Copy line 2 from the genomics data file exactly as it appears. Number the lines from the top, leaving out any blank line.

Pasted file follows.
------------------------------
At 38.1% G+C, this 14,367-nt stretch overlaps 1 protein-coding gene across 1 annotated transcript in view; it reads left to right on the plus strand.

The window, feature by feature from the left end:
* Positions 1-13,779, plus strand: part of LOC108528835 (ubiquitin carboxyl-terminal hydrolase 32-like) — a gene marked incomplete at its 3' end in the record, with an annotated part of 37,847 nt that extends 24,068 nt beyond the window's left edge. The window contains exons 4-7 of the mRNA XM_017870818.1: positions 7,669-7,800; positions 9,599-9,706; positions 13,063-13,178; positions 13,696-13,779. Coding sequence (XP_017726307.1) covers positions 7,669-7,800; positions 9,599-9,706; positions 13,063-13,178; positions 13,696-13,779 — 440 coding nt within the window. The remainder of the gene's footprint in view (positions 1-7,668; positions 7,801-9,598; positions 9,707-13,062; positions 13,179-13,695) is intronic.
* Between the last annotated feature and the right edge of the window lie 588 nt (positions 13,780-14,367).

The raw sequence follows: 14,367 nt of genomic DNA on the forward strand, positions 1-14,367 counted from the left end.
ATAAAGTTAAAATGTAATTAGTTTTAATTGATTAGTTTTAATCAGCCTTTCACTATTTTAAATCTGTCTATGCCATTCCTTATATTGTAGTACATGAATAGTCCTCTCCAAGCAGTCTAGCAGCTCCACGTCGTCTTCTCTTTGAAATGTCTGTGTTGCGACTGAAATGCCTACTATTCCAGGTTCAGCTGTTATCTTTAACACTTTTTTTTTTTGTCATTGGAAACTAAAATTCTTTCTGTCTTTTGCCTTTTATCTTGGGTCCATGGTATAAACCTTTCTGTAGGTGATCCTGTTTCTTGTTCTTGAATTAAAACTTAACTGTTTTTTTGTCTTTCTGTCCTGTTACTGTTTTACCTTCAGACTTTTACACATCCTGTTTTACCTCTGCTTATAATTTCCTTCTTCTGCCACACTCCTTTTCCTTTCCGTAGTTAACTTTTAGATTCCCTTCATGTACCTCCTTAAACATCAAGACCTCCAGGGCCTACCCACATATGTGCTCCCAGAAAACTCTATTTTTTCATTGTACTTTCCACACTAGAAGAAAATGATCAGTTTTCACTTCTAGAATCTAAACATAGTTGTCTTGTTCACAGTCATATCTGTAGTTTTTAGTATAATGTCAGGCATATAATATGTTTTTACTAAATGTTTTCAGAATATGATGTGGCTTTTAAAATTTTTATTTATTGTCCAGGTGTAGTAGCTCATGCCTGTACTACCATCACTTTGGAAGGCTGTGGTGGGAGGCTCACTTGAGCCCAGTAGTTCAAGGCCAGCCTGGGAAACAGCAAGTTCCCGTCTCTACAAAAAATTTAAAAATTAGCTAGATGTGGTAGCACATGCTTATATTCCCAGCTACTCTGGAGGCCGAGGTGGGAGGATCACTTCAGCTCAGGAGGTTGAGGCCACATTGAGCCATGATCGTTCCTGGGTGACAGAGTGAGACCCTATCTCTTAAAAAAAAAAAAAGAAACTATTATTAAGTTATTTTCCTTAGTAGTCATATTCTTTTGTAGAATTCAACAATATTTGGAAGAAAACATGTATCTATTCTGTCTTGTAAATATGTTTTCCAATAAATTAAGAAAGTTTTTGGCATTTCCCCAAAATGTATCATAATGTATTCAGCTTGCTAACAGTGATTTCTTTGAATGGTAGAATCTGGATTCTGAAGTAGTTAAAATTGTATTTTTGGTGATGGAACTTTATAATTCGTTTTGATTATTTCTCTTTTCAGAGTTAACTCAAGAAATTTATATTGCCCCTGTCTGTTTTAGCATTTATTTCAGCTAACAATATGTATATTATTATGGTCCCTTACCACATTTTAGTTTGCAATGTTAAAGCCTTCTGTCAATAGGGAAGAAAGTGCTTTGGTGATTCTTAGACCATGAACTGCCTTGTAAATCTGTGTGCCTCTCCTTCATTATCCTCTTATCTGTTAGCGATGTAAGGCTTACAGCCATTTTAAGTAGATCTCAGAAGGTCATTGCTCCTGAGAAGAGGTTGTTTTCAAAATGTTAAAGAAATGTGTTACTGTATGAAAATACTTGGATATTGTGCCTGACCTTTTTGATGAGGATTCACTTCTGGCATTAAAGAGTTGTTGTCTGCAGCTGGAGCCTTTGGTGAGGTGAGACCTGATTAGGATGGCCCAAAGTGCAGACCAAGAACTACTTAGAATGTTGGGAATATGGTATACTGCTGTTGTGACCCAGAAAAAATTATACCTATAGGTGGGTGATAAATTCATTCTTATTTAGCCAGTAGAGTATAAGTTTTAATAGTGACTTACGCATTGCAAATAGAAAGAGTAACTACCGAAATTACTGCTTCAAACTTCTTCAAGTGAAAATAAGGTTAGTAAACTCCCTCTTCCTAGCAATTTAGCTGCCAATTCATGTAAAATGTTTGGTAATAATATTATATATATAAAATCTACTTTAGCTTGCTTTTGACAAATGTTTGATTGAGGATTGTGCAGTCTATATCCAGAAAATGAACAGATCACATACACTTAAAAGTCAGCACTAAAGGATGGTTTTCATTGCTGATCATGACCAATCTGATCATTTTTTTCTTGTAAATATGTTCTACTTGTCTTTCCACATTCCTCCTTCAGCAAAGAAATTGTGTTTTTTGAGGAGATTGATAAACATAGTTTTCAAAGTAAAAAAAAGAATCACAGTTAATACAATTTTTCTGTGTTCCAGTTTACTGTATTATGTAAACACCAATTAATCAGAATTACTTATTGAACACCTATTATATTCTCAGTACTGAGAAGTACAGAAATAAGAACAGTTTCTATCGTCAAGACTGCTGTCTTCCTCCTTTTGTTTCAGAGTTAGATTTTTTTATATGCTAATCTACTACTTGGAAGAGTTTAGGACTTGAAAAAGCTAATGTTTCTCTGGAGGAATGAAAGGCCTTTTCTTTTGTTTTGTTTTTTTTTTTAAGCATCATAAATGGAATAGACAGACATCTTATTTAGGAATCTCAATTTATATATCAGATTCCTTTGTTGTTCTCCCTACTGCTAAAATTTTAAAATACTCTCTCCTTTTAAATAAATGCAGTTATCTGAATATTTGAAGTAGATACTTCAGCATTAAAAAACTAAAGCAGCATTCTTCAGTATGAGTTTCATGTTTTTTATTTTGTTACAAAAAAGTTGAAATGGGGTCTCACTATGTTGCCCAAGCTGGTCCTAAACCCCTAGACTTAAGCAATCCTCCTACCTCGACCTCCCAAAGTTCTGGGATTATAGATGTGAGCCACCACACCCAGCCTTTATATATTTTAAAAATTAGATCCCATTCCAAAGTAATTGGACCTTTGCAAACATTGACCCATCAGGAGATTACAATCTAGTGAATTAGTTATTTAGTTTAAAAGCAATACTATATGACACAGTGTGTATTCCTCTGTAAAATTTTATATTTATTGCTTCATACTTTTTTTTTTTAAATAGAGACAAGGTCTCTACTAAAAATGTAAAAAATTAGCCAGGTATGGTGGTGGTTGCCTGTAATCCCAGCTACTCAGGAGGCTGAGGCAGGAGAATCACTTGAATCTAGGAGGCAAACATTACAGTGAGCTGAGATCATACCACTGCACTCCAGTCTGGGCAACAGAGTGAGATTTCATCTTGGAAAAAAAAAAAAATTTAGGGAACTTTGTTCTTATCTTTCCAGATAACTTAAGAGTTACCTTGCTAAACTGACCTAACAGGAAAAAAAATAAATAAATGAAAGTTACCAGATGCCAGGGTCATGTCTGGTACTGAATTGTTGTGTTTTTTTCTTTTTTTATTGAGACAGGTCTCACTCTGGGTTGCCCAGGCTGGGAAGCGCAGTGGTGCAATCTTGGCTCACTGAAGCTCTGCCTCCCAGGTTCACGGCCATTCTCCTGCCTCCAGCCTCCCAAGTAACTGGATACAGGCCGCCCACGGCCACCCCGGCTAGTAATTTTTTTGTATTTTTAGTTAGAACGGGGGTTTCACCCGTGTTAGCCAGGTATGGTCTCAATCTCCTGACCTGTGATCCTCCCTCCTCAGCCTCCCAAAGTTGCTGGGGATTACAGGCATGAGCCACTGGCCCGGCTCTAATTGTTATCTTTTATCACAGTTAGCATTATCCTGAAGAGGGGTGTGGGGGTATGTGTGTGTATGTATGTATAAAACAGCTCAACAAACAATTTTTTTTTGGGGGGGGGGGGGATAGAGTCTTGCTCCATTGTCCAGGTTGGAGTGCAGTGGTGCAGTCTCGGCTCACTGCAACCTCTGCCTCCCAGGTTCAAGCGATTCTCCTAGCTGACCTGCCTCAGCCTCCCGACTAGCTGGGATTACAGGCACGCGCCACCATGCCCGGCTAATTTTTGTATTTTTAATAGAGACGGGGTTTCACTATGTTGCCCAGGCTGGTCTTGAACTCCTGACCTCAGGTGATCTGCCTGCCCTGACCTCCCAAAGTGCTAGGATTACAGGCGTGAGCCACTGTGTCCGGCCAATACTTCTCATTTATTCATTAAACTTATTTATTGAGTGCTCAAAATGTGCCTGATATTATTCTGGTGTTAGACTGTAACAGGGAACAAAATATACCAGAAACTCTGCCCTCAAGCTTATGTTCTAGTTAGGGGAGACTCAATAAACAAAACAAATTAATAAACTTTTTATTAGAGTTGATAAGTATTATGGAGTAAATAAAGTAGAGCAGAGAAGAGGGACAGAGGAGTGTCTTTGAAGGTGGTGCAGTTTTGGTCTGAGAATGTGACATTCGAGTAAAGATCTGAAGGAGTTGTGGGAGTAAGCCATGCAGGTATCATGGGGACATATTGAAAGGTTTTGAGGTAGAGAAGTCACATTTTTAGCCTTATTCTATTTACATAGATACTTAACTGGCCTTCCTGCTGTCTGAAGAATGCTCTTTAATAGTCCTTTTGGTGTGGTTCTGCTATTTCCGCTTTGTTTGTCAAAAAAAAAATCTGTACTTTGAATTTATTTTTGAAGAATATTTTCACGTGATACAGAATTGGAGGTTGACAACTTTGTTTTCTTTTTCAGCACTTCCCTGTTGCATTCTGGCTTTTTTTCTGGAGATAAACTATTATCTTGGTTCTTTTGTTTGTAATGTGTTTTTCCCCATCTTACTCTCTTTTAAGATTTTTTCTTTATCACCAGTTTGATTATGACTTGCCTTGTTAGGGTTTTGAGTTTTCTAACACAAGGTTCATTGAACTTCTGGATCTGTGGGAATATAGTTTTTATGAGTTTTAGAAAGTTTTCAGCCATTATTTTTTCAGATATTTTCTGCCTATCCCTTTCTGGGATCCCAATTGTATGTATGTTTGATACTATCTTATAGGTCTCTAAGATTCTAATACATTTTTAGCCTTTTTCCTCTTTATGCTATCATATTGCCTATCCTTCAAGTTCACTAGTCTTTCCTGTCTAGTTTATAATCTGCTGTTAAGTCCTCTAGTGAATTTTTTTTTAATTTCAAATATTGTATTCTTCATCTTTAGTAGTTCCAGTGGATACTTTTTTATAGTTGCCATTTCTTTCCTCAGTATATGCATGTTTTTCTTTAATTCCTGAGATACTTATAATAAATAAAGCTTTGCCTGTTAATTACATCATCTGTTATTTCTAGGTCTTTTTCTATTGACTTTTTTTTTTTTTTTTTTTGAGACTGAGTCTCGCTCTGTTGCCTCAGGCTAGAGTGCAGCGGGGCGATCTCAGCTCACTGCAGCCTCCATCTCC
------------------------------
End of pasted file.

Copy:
The window, feature by feature from the left end: